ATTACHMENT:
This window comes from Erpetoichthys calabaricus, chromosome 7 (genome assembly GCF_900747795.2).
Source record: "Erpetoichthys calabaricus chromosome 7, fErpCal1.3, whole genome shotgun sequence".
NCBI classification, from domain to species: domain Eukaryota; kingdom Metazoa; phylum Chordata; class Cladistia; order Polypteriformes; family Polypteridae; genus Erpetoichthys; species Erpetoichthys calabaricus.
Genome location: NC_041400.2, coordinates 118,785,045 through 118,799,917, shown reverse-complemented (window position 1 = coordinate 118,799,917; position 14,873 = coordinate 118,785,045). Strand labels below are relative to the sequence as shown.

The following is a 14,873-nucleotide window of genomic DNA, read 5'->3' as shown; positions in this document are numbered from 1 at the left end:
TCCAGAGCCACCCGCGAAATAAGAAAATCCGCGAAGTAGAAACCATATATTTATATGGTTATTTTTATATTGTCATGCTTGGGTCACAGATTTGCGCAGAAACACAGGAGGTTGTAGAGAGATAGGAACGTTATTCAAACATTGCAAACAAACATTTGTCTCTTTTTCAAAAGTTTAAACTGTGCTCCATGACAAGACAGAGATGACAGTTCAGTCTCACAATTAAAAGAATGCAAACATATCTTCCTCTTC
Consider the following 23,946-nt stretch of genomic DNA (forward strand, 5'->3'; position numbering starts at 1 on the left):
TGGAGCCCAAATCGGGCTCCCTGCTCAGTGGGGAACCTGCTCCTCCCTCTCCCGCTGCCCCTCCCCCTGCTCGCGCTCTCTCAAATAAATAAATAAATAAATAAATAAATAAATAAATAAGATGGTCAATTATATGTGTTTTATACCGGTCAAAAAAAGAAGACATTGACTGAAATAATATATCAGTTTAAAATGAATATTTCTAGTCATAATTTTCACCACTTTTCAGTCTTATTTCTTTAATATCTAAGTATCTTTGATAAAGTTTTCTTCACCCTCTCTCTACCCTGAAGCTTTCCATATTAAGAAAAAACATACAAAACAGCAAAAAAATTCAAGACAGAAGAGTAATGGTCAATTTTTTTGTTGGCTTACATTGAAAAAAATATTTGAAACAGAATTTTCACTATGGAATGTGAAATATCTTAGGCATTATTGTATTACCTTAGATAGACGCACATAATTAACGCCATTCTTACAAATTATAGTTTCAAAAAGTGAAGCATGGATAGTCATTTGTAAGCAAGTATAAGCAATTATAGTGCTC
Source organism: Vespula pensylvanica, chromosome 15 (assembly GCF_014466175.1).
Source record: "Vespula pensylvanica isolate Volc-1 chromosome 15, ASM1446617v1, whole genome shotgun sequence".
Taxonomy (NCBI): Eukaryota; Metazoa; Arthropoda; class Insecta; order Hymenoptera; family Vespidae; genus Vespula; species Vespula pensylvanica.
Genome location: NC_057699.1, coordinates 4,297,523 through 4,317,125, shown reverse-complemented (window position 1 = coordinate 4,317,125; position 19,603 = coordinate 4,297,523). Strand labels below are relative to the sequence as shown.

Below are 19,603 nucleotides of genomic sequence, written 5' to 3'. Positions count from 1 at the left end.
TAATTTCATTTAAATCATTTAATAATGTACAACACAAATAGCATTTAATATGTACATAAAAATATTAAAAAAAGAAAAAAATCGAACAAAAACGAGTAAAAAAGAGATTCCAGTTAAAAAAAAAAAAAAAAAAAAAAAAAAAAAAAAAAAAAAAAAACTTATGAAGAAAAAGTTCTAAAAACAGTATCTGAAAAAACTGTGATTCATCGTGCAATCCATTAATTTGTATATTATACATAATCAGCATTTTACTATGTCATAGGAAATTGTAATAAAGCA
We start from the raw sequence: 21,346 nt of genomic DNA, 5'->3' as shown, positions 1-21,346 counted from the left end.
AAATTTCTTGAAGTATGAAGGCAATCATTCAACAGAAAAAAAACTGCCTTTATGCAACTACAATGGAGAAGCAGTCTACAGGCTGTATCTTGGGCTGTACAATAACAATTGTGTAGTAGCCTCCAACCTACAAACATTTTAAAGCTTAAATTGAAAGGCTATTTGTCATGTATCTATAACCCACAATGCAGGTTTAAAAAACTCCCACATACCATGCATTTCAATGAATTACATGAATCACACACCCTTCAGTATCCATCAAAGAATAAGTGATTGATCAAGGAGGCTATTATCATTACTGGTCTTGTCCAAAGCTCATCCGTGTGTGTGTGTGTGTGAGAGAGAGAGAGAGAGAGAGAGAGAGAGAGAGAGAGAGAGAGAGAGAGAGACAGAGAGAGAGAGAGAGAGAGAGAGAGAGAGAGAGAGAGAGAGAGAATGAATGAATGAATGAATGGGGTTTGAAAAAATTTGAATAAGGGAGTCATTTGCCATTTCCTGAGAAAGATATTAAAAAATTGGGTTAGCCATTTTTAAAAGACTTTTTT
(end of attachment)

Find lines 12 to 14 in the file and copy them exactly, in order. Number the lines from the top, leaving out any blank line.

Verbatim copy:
Genome location: NC_057699.1, coordinates 4,297,523 through 4,317,125, shown reverse-complemented (window position 1 = coordinate 4,317,125; position 19,603 = coordinate 4,297,523). Strand labels below are relative to the sequence as shown.

Below are 19,603 nucleotides of genomic sequence, written 5' to 3'. Positions count from 1 at the left end.
TAATTTCATTTAAATCATTTAATAATGTACAACACAAATAGCATTTAATATGTACATAAAAATATTAAAAAAAGAAAAAAATCGAACAAAAACGAGTAAAAAAGAGATTCCAGTTAAAAAAAAAAAAAAAAAAAAAAAAAAAAAAAAAAAAAAAAAACTTATGAAGAAAAAGTTCTAAAAACAGTATCTGAAAAAACTGTGATTCATCGTGCAATCCATTAATTTGTATATTATACATAATCAGCATTTTACTATGTCATAGGAAATTGTAATAAAGCA